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ECPR 50th Anniversary Fund

VC11 - Qualitative Comparative Analysis (QCA)

Instructor Details

Instructor Photo

Ioana-Elena Oana

Institution:
Central European University

Instructor Bio

Nena I.E. Oana is a Research Fellow at the European University Institute, Florence, where she is currently working on the POLCON project, directed by Hanspeter Kriesi. She finished her PhD in Comparative Politics at Central European University, Budapest, on policy responsiveness to collective mobilisation.

She is the main developer of the R package SetMethods and has extensive experience in teaching applied QCA using R, having assisted and taught for the ECPR Summer and Winter School QCA courses for the past six years.

Besides research methodology, Nena's main research interests include political participation and representation, political behaviour, and political psychology.

  @NenaOana

 

Instructor Details

Instructor Photo

Carsten Q. Schneider

Institution:
Central European University

Instructor Bio

Carsten Q. Schneider is Professor of Political Science at Central European University Budapest.

His research focuses on regime transitions, autocratic regimes, the qualities of democracies, and the link between social and political inequalities. He also works in the field of comparative methodology, especially on set-theoretic methods.

Carsten has published articles in several peer-reviewed journals, and three books, among them Set-Theoretic Methods for the Social Sciences (Cambridge University Press, 2012) co-authored with Claudius Wagemann.

  @CarstenQSchneid
 

Course Dates and Times

Monday 3 ꟷ Friday 7 August 2020
2 hours of live teaching per day
Courses will be either morning or afternoon to suit participants’ requirements

Prerequisite Knowledge

You don’t need any prior knowledge of QCA or the R software environment and the package relevant for set-theoretic methods. However, you would profit from prior empirical-comparative training (such as the Comparative Research Designs course in Week 1) and we strongly encourage advance familiarisation with the basic principles of the QCA method by reading the recommended literature.

A previous introduction to the basic functions of R and RStudio would be useful to start working with the software from day 1. We will give you some Intro to R material specific to QCA and we strongly encourage you to practice some of the basics (e.g. loading and manipulating a dataset) beforehand.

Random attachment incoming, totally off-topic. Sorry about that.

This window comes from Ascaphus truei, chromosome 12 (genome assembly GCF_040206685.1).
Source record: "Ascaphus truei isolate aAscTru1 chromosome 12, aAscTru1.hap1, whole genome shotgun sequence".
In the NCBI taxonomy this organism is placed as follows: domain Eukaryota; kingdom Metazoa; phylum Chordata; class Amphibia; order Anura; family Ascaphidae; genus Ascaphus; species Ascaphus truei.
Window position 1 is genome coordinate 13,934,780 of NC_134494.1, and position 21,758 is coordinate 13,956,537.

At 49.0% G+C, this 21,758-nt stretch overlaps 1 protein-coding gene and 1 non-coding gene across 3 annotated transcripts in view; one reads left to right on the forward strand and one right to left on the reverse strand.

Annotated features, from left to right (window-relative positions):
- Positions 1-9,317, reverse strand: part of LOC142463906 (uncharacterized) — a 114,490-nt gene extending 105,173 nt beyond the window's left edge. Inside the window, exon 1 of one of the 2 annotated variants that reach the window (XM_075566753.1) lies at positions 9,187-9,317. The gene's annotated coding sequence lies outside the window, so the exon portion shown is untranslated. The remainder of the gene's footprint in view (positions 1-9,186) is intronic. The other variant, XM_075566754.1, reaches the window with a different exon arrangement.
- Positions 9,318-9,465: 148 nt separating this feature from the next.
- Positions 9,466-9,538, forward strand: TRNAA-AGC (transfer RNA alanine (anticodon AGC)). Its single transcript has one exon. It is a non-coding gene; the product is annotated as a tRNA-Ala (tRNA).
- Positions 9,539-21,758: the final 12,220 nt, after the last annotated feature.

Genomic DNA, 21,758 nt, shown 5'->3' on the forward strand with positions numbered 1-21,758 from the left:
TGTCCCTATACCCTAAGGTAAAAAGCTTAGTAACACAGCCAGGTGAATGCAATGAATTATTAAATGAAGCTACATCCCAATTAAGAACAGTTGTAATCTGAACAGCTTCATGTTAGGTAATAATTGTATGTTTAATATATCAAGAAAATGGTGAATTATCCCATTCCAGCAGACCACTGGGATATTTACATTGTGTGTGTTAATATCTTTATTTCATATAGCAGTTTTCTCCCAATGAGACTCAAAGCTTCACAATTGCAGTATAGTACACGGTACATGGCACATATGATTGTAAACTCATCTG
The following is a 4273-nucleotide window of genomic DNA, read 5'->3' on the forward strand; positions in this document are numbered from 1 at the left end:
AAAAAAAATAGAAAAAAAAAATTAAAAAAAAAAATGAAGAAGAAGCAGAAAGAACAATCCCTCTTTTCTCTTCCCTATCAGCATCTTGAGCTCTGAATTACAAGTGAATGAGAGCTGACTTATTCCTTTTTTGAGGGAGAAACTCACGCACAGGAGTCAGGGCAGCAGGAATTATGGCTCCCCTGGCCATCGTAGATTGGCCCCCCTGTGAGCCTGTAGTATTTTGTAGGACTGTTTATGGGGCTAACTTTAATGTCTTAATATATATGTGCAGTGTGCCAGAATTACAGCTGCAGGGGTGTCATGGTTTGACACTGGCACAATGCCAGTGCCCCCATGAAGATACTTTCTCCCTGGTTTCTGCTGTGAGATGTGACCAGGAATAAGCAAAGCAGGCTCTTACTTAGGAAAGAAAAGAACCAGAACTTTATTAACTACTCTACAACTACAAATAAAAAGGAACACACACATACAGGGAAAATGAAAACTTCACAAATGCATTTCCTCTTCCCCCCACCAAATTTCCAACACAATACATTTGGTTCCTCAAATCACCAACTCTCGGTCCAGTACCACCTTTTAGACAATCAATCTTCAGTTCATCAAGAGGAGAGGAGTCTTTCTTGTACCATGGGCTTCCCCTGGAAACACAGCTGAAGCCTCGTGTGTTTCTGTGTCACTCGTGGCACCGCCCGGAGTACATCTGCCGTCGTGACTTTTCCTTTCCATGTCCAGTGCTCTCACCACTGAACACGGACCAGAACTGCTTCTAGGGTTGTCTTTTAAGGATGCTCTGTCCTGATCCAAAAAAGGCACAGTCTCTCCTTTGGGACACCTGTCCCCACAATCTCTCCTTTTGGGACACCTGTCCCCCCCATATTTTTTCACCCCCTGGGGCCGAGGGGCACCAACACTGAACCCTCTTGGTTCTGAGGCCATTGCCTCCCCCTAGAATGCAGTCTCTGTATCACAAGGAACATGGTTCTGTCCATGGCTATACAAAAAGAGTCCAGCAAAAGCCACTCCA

Prior knowledge of the very basics of formal logic and set theory would be very useful but are not expected.

Short Outline

This course provides a highly interactive online teaching and learning environment, using state of the art online pedagogical tools. It is designed for a demanding audience (researchers, professional analysts, advanced students) and capped at a maximum of 16 participants so that the teaching team (the Instructor plus one highly qualified Teaching Assistant) can cater to the specific needs of each individual.

Purpose of the course

This course introduces you to Qualitative Comparative Analysis and fuzzy sets, and their application in the social sciences, using the R software environment. 

It starts out by familiarising you with the basic concepts of the underlying methodological perspective, including formal logic, Boolean algebra, causal complexity, and calibration. From there, we move to the central notions of necessity and sufficiency, and discuss ways to analyse these using parameters of fit and visualisation techniques.

The core of the course focuses on the logic and analysis of truth tables and discusses the most important problems that emerge when this analytical tool is used for exploring social science data. 

Right from the beginning, you will perform set-theoretic analyses with the relevant R software packages. When discussing set-theoretic methods, our debates will engage on broad, general comparative social research issues, such as case selection principles, concept formation, questions of data aggregation, and the treatment of causally relevant notions of time.

The use of QCA will be practiced based on data from published applications in the social sciences.

ECTS Credits

3 credits Engage fully with class activities 
4 credits Complete a post-class assignment

Long Course Outline